Make Ahead

Cherry Pit Ice Cream with Cherry Ripple and Brown Butter Streusel

July 26, 2018
3 Ratings
Photo by Joy Huang | The Cooking of Joy
  • Prep time 8 hours
  • Cook time 1 hour 30 minutes
  • Makes about 1 quart
Author Notes

Save all your cherry pits to make this amazing ice cream with the most delicate bitter almond flavor!

Getting to the kernel requires smashing the pits open, which can get kind of messy. Additionally, a toxic chemical, amygdalin, may be released when doing so, but apparently it can be neutralized by cooking. So it's up to you if you want to break the pits open to get to the kernel or not, but I did so because 1. it's fun to smash things, and 2. I wanted to extract as much of the bitter almond flavor as possible.

I used the blank slate Philadelphia-style ice cream recipe from Hello, My Name Is Ice Cream as the base for the ice cream and added a cherry ripple for fruitiness and brown butter streusel for crunch. Both the ripple and streusel are also adapted from recipes in Hello, My Name is Ice Cream. I really love the combination of all 3 parts, especially the streusel, because I really enjoy the extra texture it provides. —Joy Huang | The Cooking of Joy

What You'll Need
  • For the cherry ripple and cherry pit ice cream
  • 1 pound sour cherries*
  • 200 grams sugar, divided
  • 100 grams corn syrup divided
  • 380 grams heavy cream
  • 400 grams whole milk (plus 2 tablespoons milk if using the cornstarch)
  • 20 grams milk powder
  • 10 grams cornstarch or 3 grams commercial stabilizer (like Sevagel)
  • 1 cup brown butter streusel (recipe below)
  • For the brown butter streusel
  • 37 grams unsalted butter
  • 50 grams flour
  • scant 1/8 teaspoons baking powder
  • 1/4 teaspoon kosher salt
  • 25 grams brown sugar
  • 25 grams sugar
  1. For the cherry ripple and cherry pit ice cream
  2. *Note, I made this with sour cherries, but if you want to use sweet cherries, you'll probably want to reduce the amount of sugar and corn syrup.
  3. Remove the stems and pit the cherries, reserving the pits. Combine the cherries, sugar, and corn syrup in a saucepan and cook over medium heat until the sugar has dissolved.
  4. Transfer to a blender and blend until smooth. Return the contents to the saucepan and continue to cook until thick and jammy. Remove from the heat and strain through a fine-mesh sieve. Store in the refrigerator until ready to use.
  5. Place the cherry pits in a sturdy freezer bag and cover with a dish towel. Use a heavy saucepan or mallet to crack the pits open to expose the white kernels within. I would suggest doing this on the ground with a cutting board underneath because there's a good chance you'll make some holes in the bag.
  6. Place the cracked pits and kernels in a medium heavy-bottomed saucepan and add the cream, milk, and corn syrup. Cook over medium heat until the mixture reaches a boil, stirring occasionally to prevent scorching. In the meantime, prepare a large ice water bath. When the mixture is boiling, transfer to a metal bowl and place in the ice water bath. Stirring occasionally, bring the mixture down to room temperature and then chill in the fridge for 4-6 hours.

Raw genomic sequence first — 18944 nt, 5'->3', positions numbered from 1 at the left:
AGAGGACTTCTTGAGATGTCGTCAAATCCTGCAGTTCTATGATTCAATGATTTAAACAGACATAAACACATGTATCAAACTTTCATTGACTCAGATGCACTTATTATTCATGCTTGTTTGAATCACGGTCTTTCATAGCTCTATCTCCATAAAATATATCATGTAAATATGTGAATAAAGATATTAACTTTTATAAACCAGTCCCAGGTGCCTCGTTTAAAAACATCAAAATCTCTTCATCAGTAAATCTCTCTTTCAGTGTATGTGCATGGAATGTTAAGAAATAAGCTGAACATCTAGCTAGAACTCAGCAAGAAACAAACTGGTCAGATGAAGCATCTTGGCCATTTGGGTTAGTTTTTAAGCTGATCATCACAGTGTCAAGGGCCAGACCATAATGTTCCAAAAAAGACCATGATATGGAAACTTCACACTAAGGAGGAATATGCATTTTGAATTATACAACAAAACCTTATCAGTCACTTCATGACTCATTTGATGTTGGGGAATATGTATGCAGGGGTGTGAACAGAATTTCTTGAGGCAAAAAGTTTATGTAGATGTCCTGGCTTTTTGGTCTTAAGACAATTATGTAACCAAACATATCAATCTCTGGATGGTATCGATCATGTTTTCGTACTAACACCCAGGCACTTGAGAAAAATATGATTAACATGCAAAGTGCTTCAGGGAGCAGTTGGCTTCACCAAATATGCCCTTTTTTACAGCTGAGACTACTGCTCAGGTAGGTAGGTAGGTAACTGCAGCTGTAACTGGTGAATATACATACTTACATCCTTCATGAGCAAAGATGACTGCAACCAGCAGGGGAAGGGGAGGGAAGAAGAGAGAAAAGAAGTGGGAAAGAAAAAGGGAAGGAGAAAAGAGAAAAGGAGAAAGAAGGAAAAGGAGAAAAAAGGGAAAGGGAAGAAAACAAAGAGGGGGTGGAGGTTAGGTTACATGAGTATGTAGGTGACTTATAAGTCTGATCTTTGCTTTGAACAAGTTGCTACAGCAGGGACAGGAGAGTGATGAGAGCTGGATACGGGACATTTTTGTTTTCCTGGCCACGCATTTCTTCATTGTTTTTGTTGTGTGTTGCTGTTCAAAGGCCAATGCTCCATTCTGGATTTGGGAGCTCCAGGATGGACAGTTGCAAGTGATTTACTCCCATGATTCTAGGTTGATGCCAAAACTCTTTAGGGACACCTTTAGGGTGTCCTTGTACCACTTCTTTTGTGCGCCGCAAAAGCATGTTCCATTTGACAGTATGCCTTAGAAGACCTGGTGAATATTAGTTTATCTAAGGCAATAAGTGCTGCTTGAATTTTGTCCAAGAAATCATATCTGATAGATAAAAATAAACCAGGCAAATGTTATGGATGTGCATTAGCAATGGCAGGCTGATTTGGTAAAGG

7. Mix the milk powder, sugar, and commercial stabilizer, if using, in a small bowl. If using the cornstarch, mix with 2 tablespoons of cold milk. Prepare another ice water bath.
  8. After the ice cream base has finished steeping, strain through a fine-mesh sieve into the saucepan and whisk in the milk powder mixture. Bring to a boil again, stirring to prevent scorching. Continue to cook for 2 minutes, then add the cornstarch slurry, if using, and continue to cook for another minute until slightly thickened.
  9. Pour the ice cream base into a metal bowl and place in the ice water bath. Stirring occasionally, bring the mixture down to room temperature and then chill in the fridge for 4 hour or overnight. Place a storage container in the freezer.
  10. Churn the ice cream base in your ice cream machine until thick and creamy.
  11. Spoon a layer of the cherry ripple on the bottom of the storage container. Scatter some of the streusel over the ripple, then spread a third of the ice cream into the container. Drizzle a third of the ripple over the ice cream and sprinkle a third of the streusel over that. Repeat the layers two more times (you may have cherry ripple than you need; if so, save in the fridge for up to 2 weeks). Press a piece of plastic wrap directly on the surface of the ice cream, cover with the lid, and freeze for at least 4 hours, until completely firm.
  1. For the brown butter streusel
  2. Preheat the oven to 350°F and line a sheet pan with parchment paper or a Silpat.
  3. Melt the butter in a small saucepan over medium heat until the milk solids have separated and started to brown. Immediately remove from the heat and set aside to cool down.
  4. Whisk together the flour, baking powder, salt, and sugars. Add the browned butter and mix until there are no dry bits. Transfer the streusel to the sheet pan and break up any large lumps.
  5. Bake for 10 minutes, then stir the streusel to redistribute on the pan. Bake for another 10-15 minutes until the streusel is golden brown and cooked through. Cool the streusel on a wire rack and then store in the freezer until ready to use.

See what other Food52ers are saying.

1 Review

catayl January 11, 2023
Cherry pit extract is not food! That lovely almond flavor from cooking with cherry pits is the flavor of cyanide. Cherry pit extract has been used to kill people by poisoners for hundreds of years.